BT Enterprise organised a showcase of a remote-controlled ultrasound over public 5G, alongside the University Hospitals Birmingham National Health Service (NHS) Foundation Trust and WM5G, a new organisation set up to deliver the UK’s first region-wide 5G testbed in the West Midlands region.
The event, claimed to represent a UK-first, aimed to demonstrate the concept of a 5G connected ambulance and show how new technologies can help frontline staff better diagnose patients.
The demonstration simulated a paramedic in the field performing an ultrasound scan on a patient, under the remote guidance of a clinician who was able to interpret the ultrasound image in real-time using a joystick to send control signals over the live 5G network to a robotic or ‘haptic’ glove worn by the paramedic. The solution enables remote diagnostics to be performed by paramedics who are supported by hospital-based clinicians, and is said to have the potential to reduce the number of ambulance journeys and emergency department visits.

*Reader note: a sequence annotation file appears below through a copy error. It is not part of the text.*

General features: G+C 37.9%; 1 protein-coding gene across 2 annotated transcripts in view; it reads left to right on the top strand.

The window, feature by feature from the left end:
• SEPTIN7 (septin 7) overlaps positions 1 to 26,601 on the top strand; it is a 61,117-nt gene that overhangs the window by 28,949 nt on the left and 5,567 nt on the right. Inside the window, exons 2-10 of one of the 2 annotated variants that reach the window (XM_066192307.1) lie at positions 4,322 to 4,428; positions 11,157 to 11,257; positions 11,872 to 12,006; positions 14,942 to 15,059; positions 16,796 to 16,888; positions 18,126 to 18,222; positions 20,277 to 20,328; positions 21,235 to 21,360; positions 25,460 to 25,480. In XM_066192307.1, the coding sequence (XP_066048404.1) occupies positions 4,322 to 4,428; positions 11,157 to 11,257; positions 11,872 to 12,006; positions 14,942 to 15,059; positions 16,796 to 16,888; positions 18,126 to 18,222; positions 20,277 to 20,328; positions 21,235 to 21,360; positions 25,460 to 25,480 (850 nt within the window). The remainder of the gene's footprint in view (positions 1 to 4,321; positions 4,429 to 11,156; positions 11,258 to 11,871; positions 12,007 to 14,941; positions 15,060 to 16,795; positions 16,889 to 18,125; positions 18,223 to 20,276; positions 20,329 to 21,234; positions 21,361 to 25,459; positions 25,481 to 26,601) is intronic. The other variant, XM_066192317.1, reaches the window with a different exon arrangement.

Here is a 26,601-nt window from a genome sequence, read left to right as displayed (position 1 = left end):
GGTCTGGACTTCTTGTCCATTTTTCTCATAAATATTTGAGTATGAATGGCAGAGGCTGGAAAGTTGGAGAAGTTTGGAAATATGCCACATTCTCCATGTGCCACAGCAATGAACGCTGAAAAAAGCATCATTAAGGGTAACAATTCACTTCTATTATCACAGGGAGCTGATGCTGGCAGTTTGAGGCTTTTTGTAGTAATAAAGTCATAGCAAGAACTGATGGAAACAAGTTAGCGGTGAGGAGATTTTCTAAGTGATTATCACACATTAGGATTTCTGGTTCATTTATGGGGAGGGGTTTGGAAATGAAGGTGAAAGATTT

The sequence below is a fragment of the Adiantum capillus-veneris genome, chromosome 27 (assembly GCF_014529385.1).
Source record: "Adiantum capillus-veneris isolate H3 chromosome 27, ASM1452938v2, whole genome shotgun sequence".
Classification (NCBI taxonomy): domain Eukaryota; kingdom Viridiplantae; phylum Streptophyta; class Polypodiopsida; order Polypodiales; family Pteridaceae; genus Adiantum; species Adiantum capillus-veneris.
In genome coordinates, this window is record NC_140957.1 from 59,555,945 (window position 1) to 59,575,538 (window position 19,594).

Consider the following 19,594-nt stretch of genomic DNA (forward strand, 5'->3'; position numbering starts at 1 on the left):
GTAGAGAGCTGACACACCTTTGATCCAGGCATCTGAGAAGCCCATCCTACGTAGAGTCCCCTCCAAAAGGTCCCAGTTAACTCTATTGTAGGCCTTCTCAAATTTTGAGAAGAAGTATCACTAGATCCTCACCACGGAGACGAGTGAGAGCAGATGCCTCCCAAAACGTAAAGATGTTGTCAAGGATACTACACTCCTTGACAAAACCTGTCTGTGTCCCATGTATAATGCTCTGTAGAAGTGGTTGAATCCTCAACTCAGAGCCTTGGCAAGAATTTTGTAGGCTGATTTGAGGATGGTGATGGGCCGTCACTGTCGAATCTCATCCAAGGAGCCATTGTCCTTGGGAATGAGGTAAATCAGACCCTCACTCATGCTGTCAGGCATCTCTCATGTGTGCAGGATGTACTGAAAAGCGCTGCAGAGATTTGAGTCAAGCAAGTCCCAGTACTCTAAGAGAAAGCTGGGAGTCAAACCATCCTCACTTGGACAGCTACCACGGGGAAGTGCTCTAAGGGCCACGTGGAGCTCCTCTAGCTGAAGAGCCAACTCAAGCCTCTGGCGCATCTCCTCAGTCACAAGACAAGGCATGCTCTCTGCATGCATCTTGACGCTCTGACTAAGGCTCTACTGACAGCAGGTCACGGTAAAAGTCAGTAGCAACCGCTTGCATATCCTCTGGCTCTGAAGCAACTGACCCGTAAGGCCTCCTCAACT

This is said to be the start of a series of trials due to take place over the next three years, following a decision by the UK government to select the West Midlands as the UK’s first multi-city 5G testbed. As part of the multi-million-pound project, the West Midlands Combined Authority and the Department for Digital, Culture, Media & Sport set up WM5G to develop a large-scale 5G pilot across the region to trial new 5G applications and service at scale.
WM5G is being led by the former president of Nokia Global Services, Igor Leprince.
Karonis ponders BT role in service provision
While BT heralded the capabilities of the new technology, and presented theoretical use-cases, senior executives also emphasised that the telco’s role in provision of such services needs to be carefully considered.
Fotis Karonis, Chief Technology and Information Officer at BT Enterprise (and a leading light in network evolution going back to his time as EE CTO) noted the escalating security risks that accompany more connected devices, and the pressure of responsibility that working in areas such as emergency medical response brings with it.
“5G comes with a sense of responsibility for reliability, efficiency and security… There are questions we need to address as BT: does our model evolve and what is our role in society? I think collaboration will play a key role with 5G. ”